24:50

You know, we

Alexander Schwall, Ph.D.  24:53

we’ve been trying to figure out how to work well from the office, right? This is not something that that we have We have not cracked that not yet. Nobody would say does it make sense to work from an office? Is it? Is it more effective? it like nobody asked this question. I mean, you can go back to like the 19th century to like, all the firewall to like the principles of management where they talk about how to structure your company. We’ve been like figuring this out for 150 years, we have found some answers some solutions, but we haven’t. Like exhaustively resolved the issue on how to work from an office. And I see people like saying, oh, working from from home is terrible. We’ve been doing this for like three months. Three, four months, give it a chance. I mean, they will be learning that we will figure stuff out technology will catch up and already has to a large degree, we will get more savvy, and then the human component will change as well. And I’m certain that there will be people who start networking through the non traditional means, you know, they will maybe joining a, a zoom happy hour with people in their company where they can at work as opposed to, you know, being at the physical happy hour, you know that all of this stuff that needs time to evolve. So to, to contrast, the efficacy of remote work with office work right now, I think is, you know, too early.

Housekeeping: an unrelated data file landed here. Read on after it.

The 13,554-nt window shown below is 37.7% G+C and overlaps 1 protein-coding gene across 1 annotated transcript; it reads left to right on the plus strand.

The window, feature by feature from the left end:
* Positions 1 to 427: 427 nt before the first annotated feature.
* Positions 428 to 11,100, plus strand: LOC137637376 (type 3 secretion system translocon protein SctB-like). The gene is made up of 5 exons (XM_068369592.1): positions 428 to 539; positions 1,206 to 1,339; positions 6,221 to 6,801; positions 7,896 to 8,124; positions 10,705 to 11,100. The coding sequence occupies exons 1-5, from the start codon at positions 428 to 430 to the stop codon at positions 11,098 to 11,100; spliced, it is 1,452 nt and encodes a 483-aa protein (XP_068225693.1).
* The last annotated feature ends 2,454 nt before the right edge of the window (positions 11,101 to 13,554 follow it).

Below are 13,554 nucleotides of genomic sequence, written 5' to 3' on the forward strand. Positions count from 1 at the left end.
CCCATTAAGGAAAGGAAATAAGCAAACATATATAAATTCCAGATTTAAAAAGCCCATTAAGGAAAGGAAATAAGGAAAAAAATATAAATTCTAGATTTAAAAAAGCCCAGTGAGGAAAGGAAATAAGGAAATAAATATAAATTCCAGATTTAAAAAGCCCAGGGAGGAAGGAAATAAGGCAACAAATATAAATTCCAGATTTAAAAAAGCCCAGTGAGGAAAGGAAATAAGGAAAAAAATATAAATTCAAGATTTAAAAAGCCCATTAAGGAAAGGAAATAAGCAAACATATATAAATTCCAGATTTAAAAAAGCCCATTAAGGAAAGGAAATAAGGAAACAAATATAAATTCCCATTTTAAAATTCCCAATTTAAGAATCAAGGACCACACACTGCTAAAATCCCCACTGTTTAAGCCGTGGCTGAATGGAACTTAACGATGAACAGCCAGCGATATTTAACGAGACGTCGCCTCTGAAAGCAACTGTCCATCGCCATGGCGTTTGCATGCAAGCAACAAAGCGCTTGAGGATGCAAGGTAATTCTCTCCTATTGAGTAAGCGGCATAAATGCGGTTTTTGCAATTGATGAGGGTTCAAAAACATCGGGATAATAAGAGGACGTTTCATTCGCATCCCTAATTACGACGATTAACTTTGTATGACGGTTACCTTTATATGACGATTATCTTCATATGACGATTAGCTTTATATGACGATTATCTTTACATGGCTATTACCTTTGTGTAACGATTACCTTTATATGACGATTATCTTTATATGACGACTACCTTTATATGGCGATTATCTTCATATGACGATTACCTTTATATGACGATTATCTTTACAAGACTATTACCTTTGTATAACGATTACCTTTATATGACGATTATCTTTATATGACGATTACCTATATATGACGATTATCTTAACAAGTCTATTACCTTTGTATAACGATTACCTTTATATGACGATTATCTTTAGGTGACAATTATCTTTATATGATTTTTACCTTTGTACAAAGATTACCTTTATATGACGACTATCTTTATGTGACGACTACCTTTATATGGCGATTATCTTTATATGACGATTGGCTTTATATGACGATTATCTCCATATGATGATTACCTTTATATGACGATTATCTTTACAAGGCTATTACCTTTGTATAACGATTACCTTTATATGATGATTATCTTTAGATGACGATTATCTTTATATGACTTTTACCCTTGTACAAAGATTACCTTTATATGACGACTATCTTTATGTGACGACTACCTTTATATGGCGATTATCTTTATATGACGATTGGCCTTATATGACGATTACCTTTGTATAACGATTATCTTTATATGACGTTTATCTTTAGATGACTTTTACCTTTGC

Ben Butina, Ph.D.  26:24